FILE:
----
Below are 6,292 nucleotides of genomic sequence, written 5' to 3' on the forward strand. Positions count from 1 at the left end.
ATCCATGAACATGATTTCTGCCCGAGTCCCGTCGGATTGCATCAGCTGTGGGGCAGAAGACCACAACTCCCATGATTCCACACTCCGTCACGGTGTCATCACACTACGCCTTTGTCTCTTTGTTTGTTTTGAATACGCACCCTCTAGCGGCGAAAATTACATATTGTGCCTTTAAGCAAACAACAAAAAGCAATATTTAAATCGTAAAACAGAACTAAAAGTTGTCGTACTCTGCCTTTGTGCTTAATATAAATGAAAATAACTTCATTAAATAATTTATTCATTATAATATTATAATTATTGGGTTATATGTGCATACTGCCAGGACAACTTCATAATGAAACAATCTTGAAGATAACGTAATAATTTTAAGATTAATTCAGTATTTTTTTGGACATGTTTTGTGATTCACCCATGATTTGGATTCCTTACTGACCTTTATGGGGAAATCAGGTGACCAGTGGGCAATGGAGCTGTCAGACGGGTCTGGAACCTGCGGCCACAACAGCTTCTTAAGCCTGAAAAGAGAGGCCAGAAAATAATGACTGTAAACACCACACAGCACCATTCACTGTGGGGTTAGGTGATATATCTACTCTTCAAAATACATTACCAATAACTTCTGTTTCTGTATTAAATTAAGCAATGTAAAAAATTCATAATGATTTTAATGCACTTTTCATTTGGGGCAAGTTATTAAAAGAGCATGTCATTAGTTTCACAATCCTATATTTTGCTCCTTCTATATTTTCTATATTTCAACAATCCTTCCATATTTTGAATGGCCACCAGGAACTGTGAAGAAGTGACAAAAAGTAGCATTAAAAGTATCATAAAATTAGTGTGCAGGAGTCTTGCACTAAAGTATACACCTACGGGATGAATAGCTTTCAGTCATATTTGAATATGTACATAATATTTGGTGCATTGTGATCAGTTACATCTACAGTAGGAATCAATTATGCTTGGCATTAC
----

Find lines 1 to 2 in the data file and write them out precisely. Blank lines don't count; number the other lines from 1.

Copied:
Below are 6,292 nucleotides of genomic sequence, written 5' to 3' on the forward strand. Positions count from 1 at the left end.
ATCCATGAACATGATTTCTGCCCGAGTCCCGTCGGATTGCATCAGCTGTGGGGCAGAAGACCACAACTCCCATGATTCCACACTCCGTCACGGTGTCATCACACTACGCCTTTGTCTCTTTGTTTGTTTTGAATACGCACCCTCTAGCGGCGAAAATTACATATTGTGCCTTTAAGCAAACAACAAAAAGCAATATTTAAATCGTAAAACAGAACTAAAAGTTGTCGTACTCTGCCTTTGTGCTTAATATAAATGAAAATAACTTCATTAAATAATTTATTCATTATAATATTATAATTATTGGGTTATATGTGCATACTGCCAGGACAACTTCATAATGAAACAATCTTGAAGATAACGTAATAATTTTAAGATTAATTCAGTATTTTTTTGGACATGTTTTGTGATTCACCCATGATTTGGATTCCTTACTGACCTTTATGGGGAAATCAGGTGACCAGTGGGCAATGGAGCTGTCAGACGGGTCTGGAACCTGCGGCCACAACAGCTTCTTAAGCCTGAAAAGAGAGGCCAGAAAATAATGACTGTAAACACCACACAGCACCATTCACTGTGGGGTTAGGTGATATATCTACTCTTCAAAATACATTACCAATAACTTCTGTTTCTGTATTAAATTAAGCAATGTAAAAAATTCATAATGATTTTAATGCACTTTTCATTTGGGGCAAGTTATTAAAAGAGCATGTCATTAGTTTCACAATCCTATATTTTGCTCCTTCTATATTTTCTATATTTCAACAATCCTTCCATATTTTGAATGGCCACCAGGAACTGTGAAGAAGTGACAAAAAGTAGCATTAAAAGTATCATAAAATTAGTGTGCAGGAGTCTTGCACTAAAGTATACACCTACGGGATGAATAGCTTTCAGTCATATTTGAATATGTACATAATATTTGGTGCATTGTGATCAGTTACATCTACAGTAGGAATCAATTATGCTTGGCATTAC